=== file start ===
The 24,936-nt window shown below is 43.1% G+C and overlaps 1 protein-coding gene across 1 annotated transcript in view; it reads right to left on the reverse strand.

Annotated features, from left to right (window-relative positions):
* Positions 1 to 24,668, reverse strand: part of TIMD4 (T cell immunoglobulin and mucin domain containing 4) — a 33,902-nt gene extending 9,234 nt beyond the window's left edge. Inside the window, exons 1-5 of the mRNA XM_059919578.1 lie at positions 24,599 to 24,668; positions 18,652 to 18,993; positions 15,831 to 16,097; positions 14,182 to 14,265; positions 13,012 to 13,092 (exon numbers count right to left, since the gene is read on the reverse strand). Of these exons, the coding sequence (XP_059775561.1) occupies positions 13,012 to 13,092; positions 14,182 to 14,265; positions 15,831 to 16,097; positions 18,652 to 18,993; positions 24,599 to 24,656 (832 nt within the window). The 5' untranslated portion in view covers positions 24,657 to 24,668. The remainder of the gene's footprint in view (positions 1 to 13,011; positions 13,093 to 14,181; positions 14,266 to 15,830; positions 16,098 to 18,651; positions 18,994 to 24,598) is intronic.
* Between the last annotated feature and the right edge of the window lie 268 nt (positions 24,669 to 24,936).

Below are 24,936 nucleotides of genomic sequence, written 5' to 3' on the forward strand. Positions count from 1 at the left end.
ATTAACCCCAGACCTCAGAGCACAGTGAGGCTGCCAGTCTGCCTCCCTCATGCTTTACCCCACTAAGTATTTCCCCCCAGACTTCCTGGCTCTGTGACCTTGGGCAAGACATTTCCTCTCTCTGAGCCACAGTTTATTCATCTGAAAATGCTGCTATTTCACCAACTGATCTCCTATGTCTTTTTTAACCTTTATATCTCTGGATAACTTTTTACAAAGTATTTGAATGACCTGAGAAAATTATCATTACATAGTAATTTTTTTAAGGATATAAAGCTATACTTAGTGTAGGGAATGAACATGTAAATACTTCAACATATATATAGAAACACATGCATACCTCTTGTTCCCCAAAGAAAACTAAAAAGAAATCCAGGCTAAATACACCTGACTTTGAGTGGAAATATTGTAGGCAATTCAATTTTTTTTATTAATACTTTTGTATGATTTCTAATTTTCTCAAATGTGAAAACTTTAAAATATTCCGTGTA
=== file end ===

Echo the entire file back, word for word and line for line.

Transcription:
The 24,936-nt window shown below is 43.1% G+C and overlaps 1 protein-coding gene across 1 annotated transcript in view; it reads right to left on the reverse strand.

Annotated features, from left to right (window-relative positions):
* Positions 1 to 24,668, reverse strand: part of TIMD4 (T cell immunoglobulin and mucin domain containing 4) — a 33,902-nt gene extending 9,234 nt beyond the window's left edge. Inside the window, exons 1-5 of the mRNA XM_059919578.1 lie at positions 24,599 to 24,668; positions 18,652 to 18,993; positions 15,831 to 16,097; positions 14,182 to 14,265; positions 13,012 to 13,092 (exon numbers count right to left, since the gene is read on the reverse strand). Of these exons, the coding sequence (XP_059775561.1) occupies positions 13,012 to 13,092; positions 14,182 to 14,265; positions 15,831 to 16,097; positions 18,652 to 18,993; positions 24,599 to 24,656 (832 nt within the window). The 5' untranslated portion in view covers positions 24,657 to 24,668. The remainder of the gene's footprint in view (positions 1 to 13,011; positions 13,093 to 14,181; positions 14,266 to 15,830; positions 16,098 to 18,651; positions 18,994 to 24,598) is intronic.
* Between the last annotated feature and the right edge of the window lie 268 nt (positions 24,669 to 24,936).

Below are 24,936 nucleotides of genomic sequence, written 5' to 3' on the forward strand. Positions count from 1 at the left end.
ATTAACCCCAGACCTCAGAGCACAGTGAGGCTGCCAGTCTGCCTCCCTCATGCTTTACCCCACTAAGTATTTCCCCCCAGACTTCCTGGCTCTGTGACCTTGGGCAAGACATTTCCTCTCTCTGAGCCACAGTTTATTCATCTGAAAATGCTGCTATTTCACCAACTGATCTCCTATGTCTTTTTTAACCTTTATATCTCTGGATAACTTTTTACAAAGTATTTGAATGACCTGAGAAAATTATCATTACATAGTAATTTTTTTAAGGATATAAAGCTATACTTAGTGTAGGGAATGAACATGTAAATACTTCAACATATATATAGAAACACATGCATACCTCTTGTTCCCCAAAGAAAACTAAAAAGAAATCCAGGCTAAATACACCTGACTTTGAGTGGAAATATTGTAGGCAATTCAATTTTTTTTATTAATACTTTTGTATGATTTCTAATTTTCTCAAATGTGAAAACTTTAAAATATTCCGTGTA